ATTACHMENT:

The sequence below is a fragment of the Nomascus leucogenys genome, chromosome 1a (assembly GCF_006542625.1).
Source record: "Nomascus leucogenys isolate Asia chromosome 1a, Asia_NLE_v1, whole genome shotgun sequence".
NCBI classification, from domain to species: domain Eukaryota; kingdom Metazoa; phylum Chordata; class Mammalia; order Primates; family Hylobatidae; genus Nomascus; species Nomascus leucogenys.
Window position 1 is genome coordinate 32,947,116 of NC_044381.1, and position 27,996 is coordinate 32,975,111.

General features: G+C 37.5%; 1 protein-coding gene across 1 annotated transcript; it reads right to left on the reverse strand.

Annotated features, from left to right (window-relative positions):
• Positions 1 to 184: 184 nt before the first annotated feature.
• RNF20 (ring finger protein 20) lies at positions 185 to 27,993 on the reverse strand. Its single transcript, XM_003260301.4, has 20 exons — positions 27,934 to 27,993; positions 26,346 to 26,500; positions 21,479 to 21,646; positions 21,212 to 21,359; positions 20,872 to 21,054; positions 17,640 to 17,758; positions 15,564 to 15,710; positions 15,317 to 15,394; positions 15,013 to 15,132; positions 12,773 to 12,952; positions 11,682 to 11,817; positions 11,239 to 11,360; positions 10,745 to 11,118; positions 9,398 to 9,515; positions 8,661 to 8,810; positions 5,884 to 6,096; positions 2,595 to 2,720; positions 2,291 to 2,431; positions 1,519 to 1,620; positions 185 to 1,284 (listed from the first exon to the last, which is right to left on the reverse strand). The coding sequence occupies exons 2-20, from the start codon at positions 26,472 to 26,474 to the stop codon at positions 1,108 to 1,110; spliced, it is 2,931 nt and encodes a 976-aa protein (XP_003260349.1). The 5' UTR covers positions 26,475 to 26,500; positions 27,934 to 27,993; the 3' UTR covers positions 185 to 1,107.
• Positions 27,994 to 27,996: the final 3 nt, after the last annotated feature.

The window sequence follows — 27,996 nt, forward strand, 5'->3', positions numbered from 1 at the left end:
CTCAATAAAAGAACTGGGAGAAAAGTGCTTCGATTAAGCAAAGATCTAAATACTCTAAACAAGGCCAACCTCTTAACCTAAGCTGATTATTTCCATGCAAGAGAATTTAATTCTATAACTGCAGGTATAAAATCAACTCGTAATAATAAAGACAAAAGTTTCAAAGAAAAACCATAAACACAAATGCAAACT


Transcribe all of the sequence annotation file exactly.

The sequence below is a fragment of the Nomascus leucogenys genome, chromosome 1a (assembly GCF_006542625.1).
Source record: "Nomascus leucogenys isolate Asia chromosome 1a, Asia_NLE_v1, whole genome shotgun sequence".
NCBI classification, from domain to species: domain Eukaryota; kingdom Metazoa; phylum Chordata; class Mammalia; order Primates; family Hylobatidae; genus Nomascus; species Nomascus leucogenys.
Window position 1 is genome coordinate 32,947,116 of NC_044381.1, and position 27,996 is coordinate 32,975,111.

General features: G+C 37.5%; 1 protein-coding gene across 1 annotated transcript; it reads right to left on the reverse strand.

Annotated features, from left to right (window-relative positions):
• Positions 1 to 184: 184 nt before the first annotated feature.
• RNF20 (ring finger protein 20) lies at positions 185 to 27,993 on the reverse strand. Its single transcript, XM_003260301.4, has 20 exons — positions 27,934 to 27,993; positions 26,346 to 26,500; positions 21,479 to 21,646; positions 21,212 to 21,359; positions 20,872 to 21,054; positions 17,640 to 17,758; positions 15,564 to 15,710; positions 15,317 to 15,394; positions 15,013 to 15,132; positions 12,773 to 12,952; positions 11,682 to 11,817; positions 11,239 to 11,360; positions 10,745 to 11,118; positions 9,398 to 9,515; positions 8,661 to 8,810; positions 5,884 to 6,096; positions 2,595 to 2,720; positions 2,291 to 2,431; positions 1,519 to 1,620; positions 185 to 1,284 (listed from the first exon to the last, which is right to left on the reverse strand). The coding sequence occupies exons 2-20, from the start codon at positions 26,472 to 26,474 to the stop codon at positions 1,108 to 1,110; spliced, it is 2,931 nt and encodes a 976-aa protein (XP_003260349.1). The 5' UTR covers positions 26,475 to 26,500; positions 27,934 to 27,993; the 3' UTR covers positions 185 to 1,107.
• Positions 27,994 to 27,996: the final 3 nt, after the last annotated feature.

The window sequence follows — 27,996 nt, forward strand, 5'->3', positions numbered from 1 at the left end:
CTCAATAAAAGAACTGGGAGAAAAGTGCTTCGATTAAGCAAAGATCTAAATACTCTAAACAAGGCCAACCTCTTAACCTAAGCTGATTATTTCCATGCAAGAGAATTTAATTCTATAACTGCAGGTATAAAATCAACTCGTAATAATAAAGACAAAAGTTTCAAAGAAAAACCATAAACACAAATGCAAACT